The four-year cycle is dead. Long live bitcoin.
Bitcoin is mellowing post adolescence.
Bitcoin’s halvings give it cyclicality. We’re all familiar with the parabolic moves of 2013 and 2017, followed by the deep bear markets that followed. And hopefully by now, we’re all aware that halvings are the main driver of this approximately four-year cycle. When bitcoin’s block reward halves every 210,000 blocks, the economics of the underlying commodity fundamentally change. Bitcoin’s rate of supply introduction falls, putting an upward pressure on price as demand persists due to continued global adoption.
The halvings in 2012 and 2016 indeed sparked wild bull runs in 2013 and 2017, but 2020’s is ending with somewhat of a dud—bitcoin is only up 150% from the peak of December 2017 four years ago. Compare that to over 1,500% for the previous four-year cycle (11/2013 to 12/2017). Bitcoin’s cyclicality isn’t going anywhere, but the four-year cycle as we know it, with astronomical peaks and valleys, is over.
A new, first-layer money
Amidst price volatility, one must seek solace in logic and reasoning. Trying to process bitcoin price movements without some sort of anchor will leave you grasping for life. In Layered Money, I made the argument that over the next several years, gold’s total market capitalization is a sensible anchor for bitcoin’s potential valuation. Currently at about $10 trillion in above-ground gold, this would equate to a $500,000 bitcoin price. Historically, the argument is sound: gold achieved global consensus as a first-layer money with paper claims and credit money built using gold as the ultimate asset in balance-sheet hierarchy, and bitcoin is following a similar pathway by eliciting an entire asset class of either bitcoin claims or digital assets junior to bitcoin both in terms of liquidity and safety. But gold is merely a benchmark that uses history as a guide. It is useless in assigning a fair value to bitcoin today. Thankfully, we have on-chain analysis to provide that peace of mind.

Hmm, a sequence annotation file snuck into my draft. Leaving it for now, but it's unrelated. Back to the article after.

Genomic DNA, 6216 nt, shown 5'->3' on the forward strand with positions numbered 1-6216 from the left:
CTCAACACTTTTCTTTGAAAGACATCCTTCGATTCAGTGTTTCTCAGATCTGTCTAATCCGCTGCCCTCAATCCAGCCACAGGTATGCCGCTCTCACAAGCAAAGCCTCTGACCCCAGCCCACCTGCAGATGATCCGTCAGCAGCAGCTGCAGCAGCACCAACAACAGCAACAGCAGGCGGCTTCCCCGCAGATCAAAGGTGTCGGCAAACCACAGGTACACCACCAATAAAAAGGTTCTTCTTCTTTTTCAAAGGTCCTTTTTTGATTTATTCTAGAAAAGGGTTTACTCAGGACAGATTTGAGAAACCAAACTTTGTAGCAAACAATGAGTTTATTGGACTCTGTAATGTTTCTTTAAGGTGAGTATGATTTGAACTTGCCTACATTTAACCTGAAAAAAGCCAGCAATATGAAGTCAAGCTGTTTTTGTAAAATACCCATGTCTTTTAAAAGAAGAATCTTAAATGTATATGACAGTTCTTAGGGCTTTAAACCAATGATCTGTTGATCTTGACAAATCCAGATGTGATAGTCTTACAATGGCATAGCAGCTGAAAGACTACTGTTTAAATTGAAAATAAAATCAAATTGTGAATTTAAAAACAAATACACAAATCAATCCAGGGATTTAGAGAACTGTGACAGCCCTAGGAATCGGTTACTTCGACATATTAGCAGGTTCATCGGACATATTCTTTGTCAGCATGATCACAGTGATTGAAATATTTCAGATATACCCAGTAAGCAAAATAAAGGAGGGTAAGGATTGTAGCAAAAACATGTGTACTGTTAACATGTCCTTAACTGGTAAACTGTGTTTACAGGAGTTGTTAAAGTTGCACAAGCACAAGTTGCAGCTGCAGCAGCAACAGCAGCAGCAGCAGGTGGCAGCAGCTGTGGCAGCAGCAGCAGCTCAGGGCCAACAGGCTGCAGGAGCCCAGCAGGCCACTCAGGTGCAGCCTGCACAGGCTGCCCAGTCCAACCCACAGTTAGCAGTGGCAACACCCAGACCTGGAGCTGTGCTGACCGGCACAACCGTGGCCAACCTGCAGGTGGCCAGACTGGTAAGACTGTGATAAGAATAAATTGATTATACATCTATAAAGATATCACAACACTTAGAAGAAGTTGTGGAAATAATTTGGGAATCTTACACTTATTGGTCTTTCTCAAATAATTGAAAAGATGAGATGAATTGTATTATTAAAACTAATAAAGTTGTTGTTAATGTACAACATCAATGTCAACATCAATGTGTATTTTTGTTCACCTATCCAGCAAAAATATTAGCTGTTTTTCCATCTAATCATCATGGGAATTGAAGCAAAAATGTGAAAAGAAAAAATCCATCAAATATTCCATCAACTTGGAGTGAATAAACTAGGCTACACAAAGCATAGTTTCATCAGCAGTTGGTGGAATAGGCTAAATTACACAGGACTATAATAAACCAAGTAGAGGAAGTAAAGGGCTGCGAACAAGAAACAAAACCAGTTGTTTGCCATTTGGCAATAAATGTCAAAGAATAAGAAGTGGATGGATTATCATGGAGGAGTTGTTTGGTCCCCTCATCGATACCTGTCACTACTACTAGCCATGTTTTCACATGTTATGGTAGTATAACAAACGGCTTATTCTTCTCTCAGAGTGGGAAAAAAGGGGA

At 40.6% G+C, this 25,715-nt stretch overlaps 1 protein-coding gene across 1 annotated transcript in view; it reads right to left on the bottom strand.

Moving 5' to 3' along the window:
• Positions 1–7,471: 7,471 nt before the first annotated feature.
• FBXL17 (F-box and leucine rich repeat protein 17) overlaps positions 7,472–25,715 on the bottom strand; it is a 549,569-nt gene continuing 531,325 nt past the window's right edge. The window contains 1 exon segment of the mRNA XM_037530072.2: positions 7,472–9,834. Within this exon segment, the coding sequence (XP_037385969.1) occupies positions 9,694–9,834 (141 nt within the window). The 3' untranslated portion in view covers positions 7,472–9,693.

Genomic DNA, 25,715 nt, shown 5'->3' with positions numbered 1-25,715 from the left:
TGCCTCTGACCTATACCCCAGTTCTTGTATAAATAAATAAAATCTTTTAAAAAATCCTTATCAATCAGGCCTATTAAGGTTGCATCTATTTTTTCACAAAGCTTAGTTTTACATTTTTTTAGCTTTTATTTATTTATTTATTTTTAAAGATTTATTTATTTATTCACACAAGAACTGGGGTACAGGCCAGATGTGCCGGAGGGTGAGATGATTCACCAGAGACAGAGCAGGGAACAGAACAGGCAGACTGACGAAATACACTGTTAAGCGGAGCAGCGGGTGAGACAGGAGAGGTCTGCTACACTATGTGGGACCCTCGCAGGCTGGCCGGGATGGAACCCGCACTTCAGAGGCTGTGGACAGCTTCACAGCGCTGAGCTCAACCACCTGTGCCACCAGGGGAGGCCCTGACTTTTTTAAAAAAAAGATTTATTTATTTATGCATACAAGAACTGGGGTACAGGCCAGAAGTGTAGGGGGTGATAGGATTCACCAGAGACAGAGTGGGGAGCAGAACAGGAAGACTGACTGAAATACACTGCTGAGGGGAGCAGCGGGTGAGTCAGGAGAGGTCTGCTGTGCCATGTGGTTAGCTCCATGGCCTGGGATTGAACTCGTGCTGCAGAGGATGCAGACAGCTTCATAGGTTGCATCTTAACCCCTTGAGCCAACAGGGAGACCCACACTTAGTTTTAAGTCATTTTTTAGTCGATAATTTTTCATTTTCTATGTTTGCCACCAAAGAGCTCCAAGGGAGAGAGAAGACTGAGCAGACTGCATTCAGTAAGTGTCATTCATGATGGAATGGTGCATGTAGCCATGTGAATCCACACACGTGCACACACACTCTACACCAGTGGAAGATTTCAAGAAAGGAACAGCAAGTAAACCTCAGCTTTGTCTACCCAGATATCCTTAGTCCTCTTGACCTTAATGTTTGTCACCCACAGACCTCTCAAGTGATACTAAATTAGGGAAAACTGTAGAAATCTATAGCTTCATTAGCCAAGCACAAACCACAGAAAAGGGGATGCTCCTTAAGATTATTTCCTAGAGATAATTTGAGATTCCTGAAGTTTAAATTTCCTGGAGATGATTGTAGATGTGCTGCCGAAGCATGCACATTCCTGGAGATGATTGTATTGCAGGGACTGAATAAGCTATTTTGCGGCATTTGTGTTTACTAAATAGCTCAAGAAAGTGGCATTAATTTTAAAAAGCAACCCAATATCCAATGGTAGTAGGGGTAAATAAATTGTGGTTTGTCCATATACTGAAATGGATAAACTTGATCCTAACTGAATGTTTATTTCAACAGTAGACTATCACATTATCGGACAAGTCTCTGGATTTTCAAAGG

Market-value-to-realized-value (MVRV) ratio
There are infinite ways to slice and dice data from bitcoin’s blockchain, but my favorite metric that can stabilize your emotions when headlines flash is the collective work during 2018 of Pierre Rochard, Nic Carter, David Puell, and Murad Mahmudov—MVRV, or market-value-to-realized value, ratio.
For those that want a deeper dive, I welcome readers to click on the analysts’ names for more. For the rest, MVRV measures bitcoin’s price against something less volatile: the realized price of bitcoin which only changes when bitcoin is transacted on its blockchain, not traded on an exchange. In the following graphic, the green line is bitcoin’s market capitalization (based on market prices), currently $900 billion. The red line is bitcoin’s realized market capitalization, a measurement that is more stable, and currently at under $500 billion. The easiest way to think of market cap versus realized cap is like this: market cap measures the trader’s price, while realized cap measures when people actually use bitcoin.
What does the MVRV ratio tell us?
Now, let’s visualize the market cap and realized cap into one ratio, MVRV: